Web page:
25 March 2012

I Can't Believe it's not Better...

...the post title, I mean. Anyway, here is one of a series of humorously sarcastic celebrity portraits that you can see at the Carnegie Arts Center in Covington.

19 March 2012

Spring Fashion Tips!

Here are some good fashion/presentation tips for all the ladies out there looking to make a splash at your next ball, dance, or other social event of the season:

15 March 2012

Another Sign of March Madness

11 March 2012

A Brief History of the Lunkenheimer Valve Company

In 1845 19-year old Frederick Lunkenheimer left Germany and emigrated to the U.S. This was a bit unusual since he was a skilled and well-trained metal worker and would have easily found good employment in Germany. After coming the the U.S., he worked in NYC for a while, including some work on Samuel Morse's telegraph. In 1851 he headed west down the Ohio River, first to St. Louis and then New Orleans. Things did not work out in New Orleans so he headed back up the river to NYC. 

Unfortunately, things got worse and someone robbed him and took all his money & belongings. He got off at Evansville and worked there for a few months and then came up to Cincinnati, where he began work at the Greenwood Works foundry. He worked there for several years, got married, had children, and in 1862 he started his own company which he called Cincinnati Brass Works. He manufactured parts for steamboats and military equipment (the Civil War was good for the metalwork business).

Lunkenheimer ran a profitable business that continued to grow and hire more employees. The company made a series of moves into bigger spaces and Lunkenheimer made parallel moves into bigger homes. His son, Edmund, got into the family business (which at some point was renamed "Lunkenheimer Valve Company") and as president of the company he really took it to the next level. He acquired many patents and was a forward-thinking businessman. He is the one who bought a parcel of land in Fairmount where the company eventually built the big factory in the photo above (reputedly the first one in Cincinnati made from reinforced concrete rather than brick).

The company continued to grow & profit thanks to the burgeoning automobile industry and later, the airplane industry. World War I brought record profits. After the war, however, the company lost major contracts and had to tighten up and restructure. It started a window-manufacturing division which provided the windows for Vernon Manor.

By 1921 Edmund's son Eshelby was now president of the company, which had expanded again to Carthage. Eshelby had an interest in flying and had a pilot's license. When Charles Lindbergh made his transatlantic flight in 1927, the company promoted the fact that it made parts for Lindbergh's plane.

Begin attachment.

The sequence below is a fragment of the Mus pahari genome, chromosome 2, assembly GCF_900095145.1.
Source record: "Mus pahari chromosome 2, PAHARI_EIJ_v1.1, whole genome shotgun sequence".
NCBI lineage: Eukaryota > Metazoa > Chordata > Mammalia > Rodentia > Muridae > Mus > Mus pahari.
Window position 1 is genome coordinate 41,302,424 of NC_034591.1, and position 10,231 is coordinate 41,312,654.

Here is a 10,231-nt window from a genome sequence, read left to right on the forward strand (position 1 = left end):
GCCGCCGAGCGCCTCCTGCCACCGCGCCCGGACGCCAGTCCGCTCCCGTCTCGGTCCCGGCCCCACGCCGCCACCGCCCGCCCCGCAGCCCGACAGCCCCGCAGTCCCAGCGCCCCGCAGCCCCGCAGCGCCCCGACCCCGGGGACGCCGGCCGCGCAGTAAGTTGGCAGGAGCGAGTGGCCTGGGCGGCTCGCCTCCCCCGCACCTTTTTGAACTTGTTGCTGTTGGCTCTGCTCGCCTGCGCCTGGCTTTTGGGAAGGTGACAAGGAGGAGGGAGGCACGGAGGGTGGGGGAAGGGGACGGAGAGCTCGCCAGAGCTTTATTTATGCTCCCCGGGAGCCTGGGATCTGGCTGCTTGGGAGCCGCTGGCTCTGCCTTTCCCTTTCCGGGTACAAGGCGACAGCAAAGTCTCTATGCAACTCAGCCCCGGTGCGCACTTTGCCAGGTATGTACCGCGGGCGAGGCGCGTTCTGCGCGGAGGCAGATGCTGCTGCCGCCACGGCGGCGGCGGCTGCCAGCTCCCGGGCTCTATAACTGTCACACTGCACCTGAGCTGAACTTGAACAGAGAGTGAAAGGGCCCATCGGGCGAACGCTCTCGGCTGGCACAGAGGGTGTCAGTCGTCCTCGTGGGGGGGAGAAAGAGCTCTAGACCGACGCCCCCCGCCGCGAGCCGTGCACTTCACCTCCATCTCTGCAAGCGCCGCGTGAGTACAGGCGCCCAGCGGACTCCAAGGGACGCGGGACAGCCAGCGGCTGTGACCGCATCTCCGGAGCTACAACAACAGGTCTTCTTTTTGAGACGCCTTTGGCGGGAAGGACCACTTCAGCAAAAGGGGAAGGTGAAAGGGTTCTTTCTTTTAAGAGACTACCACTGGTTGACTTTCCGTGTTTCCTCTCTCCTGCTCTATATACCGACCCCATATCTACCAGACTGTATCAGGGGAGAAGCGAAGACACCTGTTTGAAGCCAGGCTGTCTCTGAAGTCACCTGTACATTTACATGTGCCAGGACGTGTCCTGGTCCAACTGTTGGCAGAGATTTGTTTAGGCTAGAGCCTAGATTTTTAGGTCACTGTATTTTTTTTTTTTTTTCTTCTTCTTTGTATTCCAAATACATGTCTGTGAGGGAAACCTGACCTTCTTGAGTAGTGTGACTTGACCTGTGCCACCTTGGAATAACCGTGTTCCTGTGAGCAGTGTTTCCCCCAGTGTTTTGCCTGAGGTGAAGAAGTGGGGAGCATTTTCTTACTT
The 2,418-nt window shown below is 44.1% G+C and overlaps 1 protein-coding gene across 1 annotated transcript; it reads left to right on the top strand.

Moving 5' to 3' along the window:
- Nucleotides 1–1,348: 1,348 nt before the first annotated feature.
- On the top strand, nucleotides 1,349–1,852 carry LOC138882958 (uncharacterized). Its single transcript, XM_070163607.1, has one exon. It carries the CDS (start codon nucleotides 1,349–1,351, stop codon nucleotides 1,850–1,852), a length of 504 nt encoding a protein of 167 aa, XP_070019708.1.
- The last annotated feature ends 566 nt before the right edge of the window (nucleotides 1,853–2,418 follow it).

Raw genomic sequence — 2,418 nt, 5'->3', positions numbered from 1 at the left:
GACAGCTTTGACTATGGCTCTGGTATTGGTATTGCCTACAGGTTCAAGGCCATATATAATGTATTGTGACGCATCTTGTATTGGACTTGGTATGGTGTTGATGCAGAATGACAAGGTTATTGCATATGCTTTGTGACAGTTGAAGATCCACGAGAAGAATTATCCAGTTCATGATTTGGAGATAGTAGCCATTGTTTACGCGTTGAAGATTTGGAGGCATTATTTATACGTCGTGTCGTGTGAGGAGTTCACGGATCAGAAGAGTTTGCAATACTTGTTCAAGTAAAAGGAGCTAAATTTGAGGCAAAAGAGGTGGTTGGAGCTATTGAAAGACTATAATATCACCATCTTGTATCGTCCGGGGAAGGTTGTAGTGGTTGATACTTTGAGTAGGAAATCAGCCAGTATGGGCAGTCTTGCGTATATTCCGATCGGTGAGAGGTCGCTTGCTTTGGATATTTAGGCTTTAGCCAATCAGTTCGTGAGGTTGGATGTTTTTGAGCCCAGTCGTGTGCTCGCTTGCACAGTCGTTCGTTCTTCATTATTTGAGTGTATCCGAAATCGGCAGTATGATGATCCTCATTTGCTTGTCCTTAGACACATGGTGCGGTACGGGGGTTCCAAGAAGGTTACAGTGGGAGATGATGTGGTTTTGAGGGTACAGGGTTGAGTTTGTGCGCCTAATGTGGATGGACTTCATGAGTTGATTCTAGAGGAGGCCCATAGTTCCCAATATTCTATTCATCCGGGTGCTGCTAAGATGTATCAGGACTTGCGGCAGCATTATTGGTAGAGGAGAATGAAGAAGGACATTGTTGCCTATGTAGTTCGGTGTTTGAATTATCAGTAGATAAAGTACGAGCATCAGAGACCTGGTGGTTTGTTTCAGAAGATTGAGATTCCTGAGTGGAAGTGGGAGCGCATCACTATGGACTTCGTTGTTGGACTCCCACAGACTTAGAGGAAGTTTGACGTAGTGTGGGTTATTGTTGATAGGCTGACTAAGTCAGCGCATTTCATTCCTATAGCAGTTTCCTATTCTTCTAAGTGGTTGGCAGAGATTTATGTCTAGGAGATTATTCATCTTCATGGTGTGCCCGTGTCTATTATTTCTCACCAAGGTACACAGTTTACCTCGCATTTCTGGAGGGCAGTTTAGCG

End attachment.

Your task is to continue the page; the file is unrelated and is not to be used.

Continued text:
Eshelby's enthusiasm for flying rubbed off on his father, who bought a parcel of land in Turkey Bottoms to use as a flying field. In 1927 he donated the land to the city which bought several hundred more acres to establish a proper airport. By this time the family had shortened its name to "Lunken" and that is how Lunken Airport got its name.

Over the next few decades the company struggled but remained profitable. WWII was good for business but having Eshelby at the helm was not the same as having Edmund at the helm. Family members were company officers and members of the board but over the years they retired and younger family members did not enter the business. In 1963 Eshelby's sons Homer and Edmund P., the last remaining Lunkenheimers in the company, left the company 101 years after their great-grandfather founded it.

The Lunkenheimer Valve Company officially came to an end in June 1968 when Condec bought out its shareholders in a hostile takeover.

07 March 2012

Cincinnati History Moment: "A Great Fuss"

"Cincinnati gentlemen were a bit slow about providing entertainment for the ladies during the long winter months. In 1804 and 1805, the ladies put fictitious dialogues in the Western Spy to spur the gentlemen into action. They threatened to organize balls and entertainments themselves. In the dialogue of 1805, one Susan, in approving the scheme to manage a series of assemblies, declared, "Indeed, we will then be able to boast of amusements, that no other little town like this, can." The ladies fully expected to shock the gentlemen into taking them to dances and to the theater all winter. The stratagem of the females created 'a great fuss.'"

-- Ophia D. Smith, The Early Theater of Cincinnati

06 March 2012


02 March 2012

Red, Whitish, and Blue

Love the holiday lights.